Arriving in a hand printed card sleeve, By The Night is the second album from the Norwich-based trio of Christina Alden, Alex Patterson and Noel Dashwood following 2016’s well-received Call Me Home self-funded and recorded at home with Patterson producing. Alden singing lead, there’s no significant deviation from that homespun folksiness that weaves together British and American influences on both traditional numbers and self-penned material, often inspired by books. Cases in point as regards the latter come with opening number ‘The Time Song’, an airy love song built upon a simple pattern of descending guitar and vocal notes inspired by The Time Traveler’s Wife, Patterson’s fiddle adding subtle colour. It’s followed by the second literary inspiration, an intricately picked ‘title track, Dashwood’s dobro bringing pine-scented echoes of American backwoods folk, written after reading Erin Morgenstern’s The Night Circus while on a trip to India.
Two American traditionals follow, the trio providing new music for the rustic-hued leaving song ‘Bonnie Blue Eyes’ with fiddle to the fore. It ends with a burst of close harmony a capella, an approach they extend to the entirety of ‘Red Rocking Chair’, even though their version was inspired by recordings by fiddlers Bruce Molsky and Brittany Haas.
A couple of numbers further down the line, inspired by a version by bluegrass outfit Crooked Still, ‘Railroad’ is another drawn from the same musical well, dobro evoking the wheels rolling on the tracks while Patterson provides some frisky fiddle.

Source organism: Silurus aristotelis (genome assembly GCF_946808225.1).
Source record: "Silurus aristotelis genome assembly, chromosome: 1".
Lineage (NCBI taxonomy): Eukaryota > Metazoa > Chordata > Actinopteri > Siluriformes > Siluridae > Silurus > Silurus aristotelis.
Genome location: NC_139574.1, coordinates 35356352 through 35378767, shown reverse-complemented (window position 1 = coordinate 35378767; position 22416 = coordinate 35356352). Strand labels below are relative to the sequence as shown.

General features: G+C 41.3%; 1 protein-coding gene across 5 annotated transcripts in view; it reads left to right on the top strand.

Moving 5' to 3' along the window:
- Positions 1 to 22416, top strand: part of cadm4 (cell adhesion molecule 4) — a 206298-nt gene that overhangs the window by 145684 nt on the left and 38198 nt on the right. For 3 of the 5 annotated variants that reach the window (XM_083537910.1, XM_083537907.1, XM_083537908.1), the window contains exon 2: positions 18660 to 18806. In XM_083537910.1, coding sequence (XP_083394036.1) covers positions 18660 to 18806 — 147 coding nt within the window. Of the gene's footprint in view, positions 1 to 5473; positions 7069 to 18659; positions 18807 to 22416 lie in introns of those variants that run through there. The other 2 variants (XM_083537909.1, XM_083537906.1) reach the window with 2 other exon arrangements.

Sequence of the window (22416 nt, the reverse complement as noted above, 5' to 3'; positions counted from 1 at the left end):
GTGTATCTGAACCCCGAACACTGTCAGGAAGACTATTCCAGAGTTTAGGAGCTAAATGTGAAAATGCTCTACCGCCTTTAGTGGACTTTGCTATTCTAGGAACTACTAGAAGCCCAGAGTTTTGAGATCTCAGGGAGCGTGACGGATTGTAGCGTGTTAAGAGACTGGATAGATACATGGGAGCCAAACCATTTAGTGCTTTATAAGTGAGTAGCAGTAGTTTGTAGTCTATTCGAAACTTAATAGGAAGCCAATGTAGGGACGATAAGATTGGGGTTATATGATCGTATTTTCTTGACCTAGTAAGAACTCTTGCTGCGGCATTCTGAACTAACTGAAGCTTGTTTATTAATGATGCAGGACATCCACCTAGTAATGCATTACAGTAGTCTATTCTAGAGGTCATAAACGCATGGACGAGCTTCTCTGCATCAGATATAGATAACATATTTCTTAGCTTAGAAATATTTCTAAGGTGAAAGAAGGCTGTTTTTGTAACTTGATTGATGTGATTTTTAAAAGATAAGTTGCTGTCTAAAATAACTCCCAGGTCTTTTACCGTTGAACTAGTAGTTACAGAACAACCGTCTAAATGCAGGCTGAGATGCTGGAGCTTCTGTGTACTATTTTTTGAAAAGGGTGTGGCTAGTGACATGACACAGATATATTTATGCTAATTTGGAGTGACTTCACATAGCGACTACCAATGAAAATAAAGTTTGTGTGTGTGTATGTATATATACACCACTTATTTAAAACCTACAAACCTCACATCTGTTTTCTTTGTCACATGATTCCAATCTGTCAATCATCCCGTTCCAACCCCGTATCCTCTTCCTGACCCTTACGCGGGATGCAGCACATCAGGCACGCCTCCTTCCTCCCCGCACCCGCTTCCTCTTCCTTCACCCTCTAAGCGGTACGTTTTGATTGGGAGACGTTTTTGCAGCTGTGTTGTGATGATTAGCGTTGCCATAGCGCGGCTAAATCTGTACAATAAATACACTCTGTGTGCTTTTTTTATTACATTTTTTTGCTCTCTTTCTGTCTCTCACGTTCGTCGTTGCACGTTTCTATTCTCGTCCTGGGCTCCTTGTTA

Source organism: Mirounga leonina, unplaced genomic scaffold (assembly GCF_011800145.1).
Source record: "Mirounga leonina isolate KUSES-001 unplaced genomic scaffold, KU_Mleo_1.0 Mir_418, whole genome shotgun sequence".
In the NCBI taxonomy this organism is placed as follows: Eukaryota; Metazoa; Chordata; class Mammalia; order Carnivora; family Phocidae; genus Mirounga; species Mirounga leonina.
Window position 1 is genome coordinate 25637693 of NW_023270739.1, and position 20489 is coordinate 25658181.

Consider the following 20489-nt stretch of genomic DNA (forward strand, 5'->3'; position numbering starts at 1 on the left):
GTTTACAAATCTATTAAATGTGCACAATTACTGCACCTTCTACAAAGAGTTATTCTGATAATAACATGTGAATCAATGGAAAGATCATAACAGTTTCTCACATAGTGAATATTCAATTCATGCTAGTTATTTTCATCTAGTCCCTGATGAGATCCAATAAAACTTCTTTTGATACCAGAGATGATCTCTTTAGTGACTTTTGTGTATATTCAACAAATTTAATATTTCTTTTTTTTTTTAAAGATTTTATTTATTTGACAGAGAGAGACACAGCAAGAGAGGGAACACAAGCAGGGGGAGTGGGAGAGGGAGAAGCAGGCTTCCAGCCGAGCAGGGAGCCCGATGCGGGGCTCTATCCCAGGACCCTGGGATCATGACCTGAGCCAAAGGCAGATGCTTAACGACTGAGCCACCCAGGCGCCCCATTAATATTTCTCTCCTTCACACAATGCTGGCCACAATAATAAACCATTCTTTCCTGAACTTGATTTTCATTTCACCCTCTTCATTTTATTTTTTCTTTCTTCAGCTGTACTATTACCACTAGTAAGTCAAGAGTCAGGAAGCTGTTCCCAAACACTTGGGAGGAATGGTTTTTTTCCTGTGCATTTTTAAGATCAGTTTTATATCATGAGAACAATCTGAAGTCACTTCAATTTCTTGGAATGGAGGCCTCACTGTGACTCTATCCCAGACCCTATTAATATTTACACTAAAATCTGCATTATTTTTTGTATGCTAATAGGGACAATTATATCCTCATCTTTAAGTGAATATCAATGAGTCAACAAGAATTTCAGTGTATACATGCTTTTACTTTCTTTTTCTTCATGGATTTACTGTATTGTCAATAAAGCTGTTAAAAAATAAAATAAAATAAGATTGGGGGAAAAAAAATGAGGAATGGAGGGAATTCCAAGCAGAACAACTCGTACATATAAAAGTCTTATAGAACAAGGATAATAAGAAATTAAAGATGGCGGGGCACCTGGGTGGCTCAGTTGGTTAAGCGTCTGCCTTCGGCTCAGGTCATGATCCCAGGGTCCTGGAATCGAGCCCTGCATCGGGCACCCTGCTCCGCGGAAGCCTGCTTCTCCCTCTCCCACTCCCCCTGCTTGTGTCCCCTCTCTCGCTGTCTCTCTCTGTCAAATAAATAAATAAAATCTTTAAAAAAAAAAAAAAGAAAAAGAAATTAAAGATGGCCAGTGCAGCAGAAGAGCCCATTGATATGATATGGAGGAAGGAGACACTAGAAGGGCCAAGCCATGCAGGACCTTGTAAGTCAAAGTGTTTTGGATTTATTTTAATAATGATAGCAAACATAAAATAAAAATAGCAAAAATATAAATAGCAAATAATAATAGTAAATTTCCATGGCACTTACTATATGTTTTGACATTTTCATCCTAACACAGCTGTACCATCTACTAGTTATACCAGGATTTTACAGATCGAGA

Back on this side of the ocean, the lively strummed ‘Blow The Wind’ with its percolating fiddle stems from a Tyneside air, albeit with the trio writing new music and second verse, a remodelling they also adopt to good effect on the familiar ‘Ten Thousand Miles’, considerably changing the melody and rearranging the lyrics to make it very much their own.
The three remaining numbers are all self-penned, one of which, ‘The Nerves’, is a coaxingly gentle dobro and fiddle instrumental by Dashwood, apparently written to combat stage nerves and playing a fretless instrument. Based on real events, the sprightly, breezy playing of ‘The Cobbler’s Daughter’ is somewhat at odds with the fact that it’s based on the story of a couple who went missing in the Swiss Alps in 1942 while tending their cattle, their bodies not discovered until 2017 with the melting of the glacier, bringing their daughter’s ceaseless search to an end aged 79.
Finally, there’s ‘Kingfish’, a gently rippling number written after watching a David Attenborough documentary, the lyrics detailing how they swim upstream and circle around in the same spot, the musical arrangement with its guitar and pulsing fiddle mirroring their actions.
Their debut was greeted as a breath of fresh air, and this is another you’ll want to inhale deeply.
Artists’ website: www.aldenpattersonanddashwood.com
‘The Time Song’ – live: